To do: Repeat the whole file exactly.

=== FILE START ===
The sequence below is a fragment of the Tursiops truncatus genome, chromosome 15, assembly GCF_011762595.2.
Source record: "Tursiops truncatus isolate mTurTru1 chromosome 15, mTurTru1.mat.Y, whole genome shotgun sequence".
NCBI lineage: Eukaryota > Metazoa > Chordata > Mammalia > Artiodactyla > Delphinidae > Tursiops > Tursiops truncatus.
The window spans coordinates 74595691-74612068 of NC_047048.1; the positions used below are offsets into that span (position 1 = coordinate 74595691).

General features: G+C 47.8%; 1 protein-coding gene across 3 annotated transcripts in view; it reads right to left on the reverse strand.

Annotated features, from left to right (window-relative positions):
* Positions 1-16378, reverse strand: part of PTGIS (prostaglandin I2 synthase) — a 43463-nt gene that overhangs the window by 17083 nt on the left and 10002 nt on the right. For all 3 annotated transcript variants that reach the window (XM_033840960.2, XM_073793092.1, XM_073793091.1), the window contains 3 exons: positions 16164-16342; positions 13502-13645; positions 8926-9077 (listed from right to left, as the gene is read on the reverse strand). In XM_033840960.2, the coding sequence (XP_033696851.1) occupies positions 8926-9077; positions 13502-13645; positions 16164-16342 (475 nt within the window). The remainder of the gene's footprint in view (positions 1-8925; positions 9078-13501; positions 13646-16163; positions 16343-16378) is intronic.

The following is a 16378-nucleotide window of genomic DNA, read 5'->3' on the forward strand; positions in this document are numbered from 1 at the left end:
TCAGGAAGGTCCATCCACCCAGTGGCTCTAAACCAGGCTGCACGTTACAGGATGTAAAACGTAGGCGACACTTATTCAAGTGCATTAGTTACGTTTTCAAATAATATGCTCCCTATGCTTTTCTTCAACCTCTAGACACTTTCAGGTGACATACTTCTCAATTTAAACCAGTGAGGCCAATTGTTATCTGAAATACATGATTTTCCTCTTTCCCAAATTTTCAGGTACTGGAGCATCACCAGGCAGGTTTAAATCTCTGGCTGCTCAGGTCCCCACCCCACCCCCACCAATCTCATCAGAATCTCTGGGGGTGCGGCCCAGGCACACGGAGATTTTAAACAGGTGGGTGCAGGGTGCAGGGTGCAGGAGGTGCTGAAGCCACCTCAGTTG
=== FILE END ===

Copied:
The sequence below is a fragment of the Tursiops truncatus genome, chromosome 15, assembly GCF_011762595.2.
Source record: "Tursiops truncatus isolate mTurTru1 chromosome 15, mTurTru1.mat.Y, whole genome shotgun sequence".
NCBI lineage: Eukaryota > Metazoa > Chordata > Mammalia > Artiodactyla > Delphinidae > Tursiops > Tursiops truncatus.
The window spans coordinates 74595691-74612068 of NC_047048.1; the positions used below are offsets into that span (position 1 = coordinate 74595691).

General features: G+C 47.8%; 1 protein-coding gene across 3 annotated transcripts in view; it reads right to left on the reverse strand.

Annotated features, from left to right (window-relative positions):
* Positions 1-16378, reverse strand: part of PTGIS (prostaglandin I2 synthase) — a 43463-nt gene that overhangs the window by 17083 nt on the left and 10002 nt on the right. For all 3 annotated transcript variants that reach the window (XM_033840960.2, XM_073793092.1, XM_073793091.1), the window contains 3 exons: positions 16164-16342; positions 13502-13645; positions 8926-9077 (listed from right to left, as the gene is read on the reverse strand). In XM_033840960.2, the coding sequence (XP_033696851.1) occupies positions 8926-9077; positions 13502-13645; positions 16164-16342 (475 nt within the window). The remainder of the gene's footprint in view (positions 1-8925; positions 9078-13501; positions 13646-16163; positions 16343-16378) is intronic.

The following is a 16378-nucleotide window of genomic DNA, read 5'->3' on the forward strand; positions in this document are numbered from 1 at the left end:
TCAGGAAGGTCCATCCACCCAGTGGCTCTAAACCAGGCTGCACGTTACAGGATGTAAAACGTAGGCGACACTTATTCAAGTGCATTAGTTACGTTTTCAAATAATATGCTCCCTATGCTTTTCTTCAACCTCTAGACACTTTCAGGTGACATACTTCTCAATTTAAACCAGTGAGGCCAATTGTTATCTGAAATACATGATTTTCCTCTTTCCCAAATTTTCAGGTACTGGAGCATCACCAGGCAGGTTTAAATCTCTGGCTGCTCAGGTCCCCACCCCACCCCCACCAATCTCATCAGAATCTCTGGGGGTGCGGCCCAGGCACACGGAGATTTTAAACAGGTGGGTGCAGGGTGCAGGGTGCAGGAGGTGCTGAAGCCACCTCAGTTG